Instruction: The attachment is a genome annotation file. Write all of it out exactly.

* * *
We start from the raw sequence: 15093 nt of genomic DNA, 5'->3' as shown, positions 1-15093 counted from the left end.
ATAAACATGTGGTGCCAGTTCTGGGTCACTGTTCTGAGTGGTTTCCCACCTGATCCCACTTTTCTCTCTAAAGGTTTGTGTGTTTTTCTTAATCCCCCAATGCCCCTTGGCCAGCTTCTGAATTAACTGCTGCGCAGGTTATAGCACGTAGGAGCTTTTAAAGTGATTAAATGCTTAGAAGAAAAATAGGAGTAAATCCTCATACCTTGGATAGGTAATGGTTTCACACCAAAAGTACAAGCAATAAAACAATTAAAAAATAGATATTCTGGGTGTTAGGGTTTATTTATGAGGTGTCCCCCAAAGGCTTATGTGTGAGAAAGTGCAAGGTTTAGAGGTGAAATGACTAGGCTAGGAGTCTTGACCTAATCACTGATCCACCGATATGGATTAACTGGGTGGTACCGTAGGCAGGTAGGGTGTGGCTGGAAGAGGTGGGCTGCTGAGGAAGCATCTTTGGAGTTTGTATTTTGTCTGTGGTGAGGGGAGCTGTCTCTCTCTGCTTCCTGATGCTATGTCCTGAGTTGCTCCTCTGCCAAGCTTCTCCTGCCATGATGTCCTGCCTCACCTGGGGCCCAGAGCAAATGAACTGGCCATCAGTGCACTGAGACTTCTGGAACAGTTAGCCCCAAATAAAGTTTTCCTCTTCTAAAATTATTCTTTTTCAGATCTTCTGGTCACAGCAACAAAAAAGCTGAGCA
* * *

We start from the raw sequence: 15093 nt of genomic DNA, 5'->3' as shown, positions 1-15093 counted from the left end.
ATAAACATGTGGTGCCAGTTCTGGGTCACTGTTCTGAGTGGTTTCCCACCTGATCCCACTTTTCTCTCTAAAGGTTTGTGTGTTTTTCTTAATCCCCCAATGCCCCTTGGCCAGCTTCTGAATTAACTGCTGCGCAGGTTATAGCACGTAGGAGCTTTTAAAGTGATTAAATGCTTAGAAGAAAAATAGGAGTAAATCCTCATACCTTGGATAGGTAATGGTTTCACACCAAAAGTACAAGCAATAAAACAATTAAAAAATAGATATTCTGGGTGTTAGGGTTTATTTATGAGGTGTCCCCCAAAGGCTTATGTGTGAGAAAGTGCAAGGTTTAGAGGTGAAATGACTAGGCTAGGAGTCTTGACCTAATCACTGATCCACCGATATGGATTAACTGGGTGGTACCGTAGGCAGGTAGGGTGTGGCTGGAAGAGGTGGGCTGCTGAGGAAGCATCTTTGGAGTTTGTATTTTGTCTGTGGTGAGGGGAGCTGTCTCTCTCTGCTTCCTGATGCTATGTCCTGAGTTGCTCCTCTGCCAAGCTTCTCCTGCCATGATGTCCTGCCTCACCTGGGGCCCAGAGCAAATGAACTGGCCATCAGTGCACTGAGACTTCTGGAACAGTTAGCCCCAAATAAAGTTTTCCTCTTCTAAAATTATTCTTTTTCAGATCTTCTGGTCACAGCAACAAAAAAGCTGAGCA